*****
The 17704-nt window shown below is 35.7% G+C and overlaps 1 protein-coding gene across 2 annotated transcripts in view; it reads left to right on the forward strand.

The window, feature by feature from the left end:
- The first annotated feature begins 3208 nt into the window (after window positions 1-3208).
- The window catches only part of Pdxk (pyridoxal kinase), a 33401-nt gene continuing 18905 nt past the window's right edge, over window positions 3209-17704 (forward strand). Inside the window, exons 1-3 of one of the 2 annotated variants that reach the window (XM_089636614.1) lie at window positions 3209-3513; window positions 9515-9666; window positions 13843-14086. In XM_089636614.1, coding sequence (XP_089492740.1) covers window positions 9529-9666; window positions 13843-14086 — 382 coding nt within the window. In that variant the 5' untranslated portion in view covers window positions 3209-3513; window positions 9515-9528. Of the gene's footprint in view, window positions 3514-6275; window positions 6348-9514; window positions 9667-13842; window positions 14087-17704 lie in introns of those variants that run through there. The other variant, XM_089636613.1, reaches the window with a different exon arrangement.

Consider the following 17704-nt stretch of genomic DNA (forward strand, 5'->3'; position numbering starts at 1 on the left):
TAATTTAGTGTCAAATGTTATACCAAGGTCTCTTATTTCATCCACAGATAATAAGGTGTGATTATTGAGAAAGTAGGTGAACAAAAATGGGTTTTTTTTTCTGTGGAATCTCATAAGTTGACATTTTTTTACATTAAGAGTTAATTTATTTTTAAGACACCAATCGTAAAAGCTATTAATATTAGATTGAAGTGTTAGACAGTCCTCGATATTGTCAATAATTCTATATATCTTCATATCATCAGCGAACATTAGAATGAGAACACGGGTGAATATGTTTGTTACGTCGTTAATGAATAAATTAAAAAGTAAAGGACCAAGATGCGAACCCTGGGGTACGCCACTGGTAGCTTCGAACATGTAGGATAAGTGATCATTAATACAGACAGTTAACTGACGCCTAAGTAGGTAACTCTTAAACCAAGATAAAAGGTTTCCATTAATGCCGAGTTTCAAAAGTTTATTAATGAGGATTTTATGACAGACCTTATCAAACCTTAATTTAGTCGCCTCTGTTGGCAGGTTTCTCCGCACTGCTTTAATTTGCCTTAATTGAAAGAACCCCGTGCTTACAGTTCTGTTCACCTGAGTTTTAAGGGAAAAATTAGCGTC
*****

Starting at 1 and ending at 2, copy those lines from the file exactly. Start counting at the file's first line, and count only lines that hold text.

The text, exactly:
The 17704-nt window shown below is 35.7% G+C and overlaps 1 protein-coding gene across 2 annotated transcripts in view; it reads left to right on the forward strand.

The window, feature by feature from the left end: